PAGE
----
What do Flowers for Algernon, Dracula, and The Perks of Being a Wallflower have in common?
They’re all books written as journal entries! But even if you as a writer aren’t interested in writing epistolary novels, writing your own journal is one of the most helpful tools in finding a voice, getting those thoughts down in writing, and simply getting much needed practice as a writer.
One of the first rules of journaling is to not take it so seriously. Just like writing the first draft of anything you might be working on, you are looking for quantity over quality—just getting words and ideas out on the page. However, journal writing is even easier than that! There are no restrictions on what you have to write or how much you have to write. You just have to write.
Journaling should be a fun and freeing experience and works best when you add yourself into the mix. Drawings, colors, humor, and other things make journaling a highly unique experience for a writer. And who knows? Maybe something amazing will come of it.
Although there are no restrictions to journal writing of course, there are always tips to help make the action more efficient for writers. Here are a few specific ones:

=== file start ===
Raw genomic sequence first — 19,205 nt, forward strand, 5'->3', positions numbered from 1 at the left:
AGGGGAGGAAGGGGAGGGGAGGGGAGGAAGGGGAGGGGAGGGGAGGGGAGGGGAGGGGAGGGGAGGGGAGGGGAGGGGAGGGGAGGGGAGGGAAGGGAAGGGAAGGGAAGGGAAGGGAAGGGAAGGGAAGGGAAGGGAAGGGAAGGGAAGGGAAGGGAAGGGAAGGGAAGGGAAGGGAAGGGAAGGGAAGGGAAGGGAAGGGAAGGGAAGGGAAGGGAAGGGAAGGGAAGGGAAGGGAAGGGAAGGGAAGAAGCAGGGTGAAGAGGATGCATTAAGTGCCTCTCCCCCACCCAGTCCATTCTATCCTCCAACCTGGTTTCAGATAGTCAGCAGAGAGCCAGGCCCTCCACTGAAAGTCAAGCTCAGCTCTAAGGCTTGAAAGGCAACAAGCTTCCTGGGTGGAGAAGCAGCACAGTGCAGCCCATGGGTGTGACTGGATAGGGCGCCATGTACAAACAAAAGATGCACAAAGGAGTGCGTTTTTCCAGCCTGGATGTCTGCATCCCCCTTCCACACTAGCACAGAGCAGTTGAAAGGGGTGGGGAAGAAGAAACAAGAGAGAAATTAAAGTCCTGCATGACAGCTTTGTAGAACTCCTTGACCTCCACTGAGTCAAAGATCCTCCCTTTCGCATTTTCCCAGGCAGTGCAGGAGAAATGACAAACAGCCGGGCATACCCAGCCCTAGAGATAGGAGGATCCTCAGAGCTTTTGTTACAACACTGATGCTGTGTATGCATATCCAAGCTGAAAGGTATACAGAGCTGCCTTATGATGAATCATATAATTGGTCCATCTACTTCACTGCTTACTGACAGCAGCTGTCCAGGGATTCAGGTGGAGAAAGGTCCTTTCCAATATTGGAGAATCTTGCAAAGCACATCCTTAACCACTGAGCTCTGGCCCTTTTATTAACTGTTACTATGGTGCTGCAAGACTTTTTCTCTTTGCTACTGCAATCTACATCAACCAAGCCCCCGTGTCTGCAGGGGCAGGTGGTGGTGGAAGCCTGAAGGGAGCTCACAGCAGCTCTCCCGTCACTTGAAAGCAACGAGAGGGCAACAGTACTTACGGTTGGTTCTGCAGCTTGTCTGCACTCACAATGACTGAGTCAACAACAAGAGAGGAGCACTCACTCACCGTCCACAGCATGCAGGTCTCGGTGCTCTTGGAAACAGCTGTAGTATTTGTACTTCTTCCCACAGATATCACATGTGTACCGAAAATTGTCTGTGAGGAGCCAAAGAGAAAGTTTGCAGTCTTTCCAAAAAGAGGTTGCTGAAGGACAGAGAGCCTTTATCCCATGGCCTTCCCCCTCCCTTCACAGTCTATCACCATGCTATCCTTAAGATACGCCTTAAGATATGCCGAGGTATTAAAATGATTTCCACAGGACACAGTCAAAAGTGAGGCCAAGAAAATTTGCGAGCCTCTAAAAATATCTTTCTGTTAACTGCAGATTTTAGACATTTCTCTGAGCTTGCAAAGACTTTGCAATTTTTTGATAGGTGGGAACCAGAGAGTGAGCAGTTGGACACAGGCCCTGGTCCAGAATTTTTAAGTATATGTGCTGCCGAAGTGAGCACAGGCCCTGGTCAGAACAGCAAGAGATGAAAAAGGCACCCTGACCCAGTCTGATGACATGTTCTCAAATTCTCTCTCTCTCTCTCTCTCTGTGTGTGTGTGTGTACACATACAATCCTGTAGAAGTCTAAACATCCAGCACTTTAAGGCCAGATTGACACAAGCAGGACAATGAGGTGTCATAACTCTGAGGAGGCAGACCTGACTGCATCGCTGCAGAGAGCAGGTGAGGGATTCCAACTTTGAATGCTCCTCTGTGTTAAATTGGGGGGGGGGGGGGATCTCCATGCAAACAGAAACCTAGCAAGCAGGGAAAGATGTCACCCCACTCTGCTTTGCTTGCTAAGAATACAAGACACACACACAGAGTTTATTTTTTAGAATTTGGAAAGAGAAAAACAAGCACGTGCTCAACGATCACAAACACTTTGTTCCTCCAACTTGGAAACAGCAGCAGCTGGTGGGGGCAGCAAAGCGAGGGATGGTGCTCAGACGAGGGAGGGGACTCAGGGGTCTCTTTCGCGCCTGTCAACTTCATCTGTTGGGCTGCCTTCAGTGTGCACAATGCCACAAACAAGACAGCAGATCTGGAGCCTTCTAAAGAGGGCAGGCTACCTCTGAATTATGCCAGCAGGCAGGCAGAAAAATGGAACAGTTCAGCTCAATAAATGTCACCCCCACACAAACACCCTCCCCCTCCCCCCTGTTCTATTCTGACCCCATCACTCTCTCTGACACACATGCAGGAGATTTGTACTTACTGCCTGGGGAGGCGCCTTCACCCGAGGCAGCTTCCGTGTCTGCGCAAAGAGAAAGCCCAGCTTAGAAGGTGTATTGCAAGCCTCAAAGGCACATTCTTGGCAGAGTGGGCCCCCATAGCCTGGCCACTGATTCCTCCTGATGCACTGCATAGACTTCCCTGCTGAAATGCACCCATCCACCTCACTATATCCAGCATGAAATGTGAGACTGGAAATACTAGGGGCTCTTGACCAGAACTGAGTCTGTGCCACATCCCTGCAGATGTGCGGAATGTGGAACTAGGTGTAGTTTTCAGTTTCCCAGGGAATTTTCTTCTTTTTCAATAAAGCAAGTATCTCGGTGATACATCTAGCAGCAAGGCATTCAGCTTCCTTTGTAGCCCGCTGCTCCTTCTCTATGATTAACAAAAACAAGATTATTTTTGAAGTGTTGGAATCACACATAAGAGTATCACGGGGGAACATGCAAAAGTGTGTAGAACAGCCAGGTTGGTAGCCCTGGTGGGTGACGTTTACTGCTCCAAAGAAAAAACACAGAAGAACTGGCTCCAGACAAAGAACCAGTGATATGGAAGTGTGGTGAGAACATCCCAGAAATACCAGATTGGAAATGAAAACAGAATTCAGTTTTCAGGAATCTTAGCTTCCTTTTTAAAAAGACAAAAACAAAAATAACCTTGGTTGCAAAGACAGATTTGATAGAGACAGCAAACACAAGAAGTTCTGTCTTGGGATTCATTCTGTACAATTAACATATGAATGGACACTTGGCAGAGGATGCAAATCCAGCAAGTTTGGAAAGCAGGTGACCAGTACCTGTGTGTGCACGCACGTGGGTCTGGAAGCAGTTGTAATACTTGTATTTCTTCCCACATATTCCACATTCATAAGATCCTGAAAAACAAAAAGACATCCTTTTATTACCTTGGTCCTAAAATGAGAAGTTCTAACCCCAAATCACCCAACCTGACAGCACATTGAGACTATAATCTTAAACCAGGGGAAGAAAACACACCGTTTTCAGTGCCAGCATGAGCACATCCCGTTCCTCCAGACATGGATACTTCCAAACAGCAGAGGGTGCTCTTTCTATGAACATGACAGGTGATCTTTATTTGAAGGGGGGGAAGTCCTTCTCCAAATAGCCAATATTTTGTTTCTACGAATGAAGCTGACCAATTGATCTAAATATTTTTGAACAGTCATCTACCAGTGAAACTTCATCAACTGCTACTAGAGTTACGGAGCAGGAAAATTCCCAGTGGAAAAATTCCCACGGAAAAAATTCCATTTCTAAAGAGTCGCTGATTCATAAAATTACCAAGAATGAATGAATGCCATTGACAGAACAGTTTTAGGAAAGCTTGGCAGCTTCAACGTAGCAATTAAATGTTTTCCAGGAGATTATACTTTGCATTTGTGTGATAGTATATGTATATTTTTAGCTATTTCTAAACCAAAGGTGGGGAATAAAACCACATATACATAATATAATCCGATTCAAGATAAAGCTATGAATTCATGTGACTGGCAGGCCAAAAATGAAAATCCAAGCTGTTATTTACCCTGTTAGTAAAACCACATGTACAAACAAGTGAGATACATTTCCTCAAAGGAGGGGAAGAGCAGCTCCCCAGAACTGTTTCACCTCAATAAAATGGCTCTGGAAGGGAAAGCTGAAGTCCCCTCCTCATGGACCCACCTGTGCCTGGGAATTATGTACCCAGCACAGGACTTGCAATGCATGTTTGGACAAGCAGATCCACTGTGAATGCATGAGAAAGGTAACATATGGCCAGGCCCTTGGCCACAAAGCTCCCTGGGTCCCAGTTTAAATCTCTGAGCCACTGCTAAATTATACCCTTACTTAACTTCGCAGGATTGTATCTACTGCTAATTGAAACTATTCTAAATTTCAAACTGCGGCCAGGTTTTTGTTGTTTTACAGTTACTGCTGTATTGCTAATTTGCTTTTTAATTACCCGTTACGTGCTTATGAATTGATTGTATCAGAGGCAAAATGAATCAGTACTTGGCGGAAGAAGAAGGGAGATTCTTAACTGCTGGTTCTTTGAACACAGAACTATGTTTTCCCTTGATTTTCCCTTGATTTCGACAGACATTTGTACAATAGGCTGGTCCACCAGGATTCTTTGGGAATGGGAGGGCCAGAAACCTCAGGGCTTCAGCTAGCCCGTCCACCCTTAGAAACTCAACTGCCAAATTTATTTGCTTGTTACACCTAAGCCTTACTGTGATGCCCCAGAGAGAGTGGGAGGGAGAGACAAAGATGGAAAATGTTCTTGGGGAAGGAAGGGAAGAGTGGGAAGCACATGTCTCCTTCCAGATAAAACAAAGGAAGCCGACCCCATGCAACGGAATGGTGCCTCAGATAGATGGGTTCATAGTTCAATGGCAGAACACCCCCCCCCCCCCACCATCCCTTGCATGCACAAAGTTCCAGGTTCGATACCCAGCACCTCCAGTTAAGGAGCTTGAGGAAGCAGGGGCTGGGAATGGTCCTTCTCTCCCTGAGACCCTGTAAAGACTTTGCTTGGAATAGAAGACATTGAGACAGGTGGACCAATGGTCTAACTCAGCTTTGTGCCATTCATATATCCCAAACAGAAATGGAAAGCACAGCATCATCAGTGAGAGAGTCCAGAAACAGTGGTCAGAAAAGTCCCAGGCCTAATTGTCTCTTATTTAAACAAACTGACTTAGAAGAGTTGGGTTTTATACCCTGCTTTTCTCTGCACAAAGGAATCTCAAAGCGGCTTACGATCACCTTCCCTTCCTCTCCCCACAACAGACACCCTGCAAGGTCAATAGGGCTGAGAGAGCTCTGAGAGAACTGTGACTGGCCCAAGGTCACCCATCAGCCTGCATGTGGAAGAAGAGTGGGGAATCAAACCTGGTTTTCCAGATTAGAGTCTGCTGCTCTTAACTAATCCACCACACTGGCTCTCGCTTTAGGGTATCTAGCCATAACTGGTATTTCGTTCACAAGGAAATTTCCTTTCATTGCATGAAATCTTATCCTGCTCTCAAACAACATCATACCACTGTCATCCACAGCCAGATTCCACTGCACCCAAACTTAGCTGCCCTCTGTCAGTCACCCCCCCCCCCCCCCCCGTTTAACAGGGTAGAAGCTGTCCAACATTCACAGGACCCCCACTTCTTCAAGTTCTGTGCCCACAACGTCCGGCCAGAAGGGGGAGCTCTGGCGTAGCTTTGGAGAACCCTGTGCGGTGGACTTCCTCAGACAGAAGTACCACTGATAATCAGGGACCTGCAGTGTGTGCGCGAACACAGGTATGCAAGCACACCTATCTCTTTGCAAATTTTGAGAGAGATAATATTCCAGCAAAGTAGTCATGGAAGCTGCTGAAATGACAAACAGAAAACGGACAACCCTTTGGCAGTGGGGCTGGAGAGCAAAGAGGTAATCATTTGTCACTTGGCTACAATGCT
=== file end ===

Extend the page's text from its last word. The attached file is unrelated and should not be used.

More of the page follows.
- Write often- The more you do something, the better you’ll get.
- Keep it to yourself- What they don’t know won’t hurt them.
- Avoid editing- The Grammar Police will enjoy their time off.
- Try writing with pen and paper- Now with 50 percent fewer distractions!
Another idea is to have two totally separate journals for two totally separate reasons. In one, write down all your observations. What happened that day? How did you feel about those situations? In the other journal, use your imagination and create, create, create. Try out dialogue, character profiling, opening lines, or just blocking out possible ideas for scenes in a book. Having one journal for real life experience and one for creativity can make your non-journal-writing a culmination of the best of both worlds.
Try writing once every day or every other day for just a couple of minutes. Use an old notebook, scrap paper, or anything you prefer, but try to make a habit of doing it regularly and keeping everything together in case you want to go back for a referral.
You may take a thousand good ideas from your journal, or maybe only two, but you will never truly know how your thoughts translate to the page until you write them down. Happy journaling!